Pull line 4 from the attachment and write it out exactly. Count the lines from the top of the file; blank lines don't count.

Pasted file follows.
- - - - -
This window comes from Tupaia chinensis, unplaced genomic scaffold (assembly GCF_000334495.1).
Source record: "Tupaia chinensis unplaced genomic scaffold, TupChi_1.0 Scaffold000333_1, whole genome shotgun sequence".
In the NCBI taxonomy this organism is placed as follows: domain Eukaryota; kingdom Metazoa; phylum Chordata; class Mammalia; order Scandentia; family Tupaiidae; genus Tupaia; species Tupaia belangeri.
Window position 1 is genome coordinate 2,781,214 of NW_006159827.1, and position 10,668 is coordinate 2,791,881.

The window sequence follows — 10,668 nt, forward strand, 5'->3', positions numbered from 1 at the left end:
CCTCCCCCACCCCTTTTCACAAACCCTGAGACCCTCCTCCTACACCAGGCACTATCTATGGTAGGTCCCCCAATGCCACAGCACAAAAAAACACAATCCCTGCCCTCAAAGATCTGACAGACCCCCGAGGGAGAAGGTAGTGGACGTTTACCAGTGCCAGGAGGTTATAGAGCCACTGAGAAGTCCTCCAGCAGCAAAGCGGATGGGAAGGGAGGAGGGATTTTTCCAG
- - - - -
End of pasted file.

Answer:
Window position 1 is genome coordinate 2,781,214 of NW_006159827.1, and position 10,668 is coordinate 2,791,881.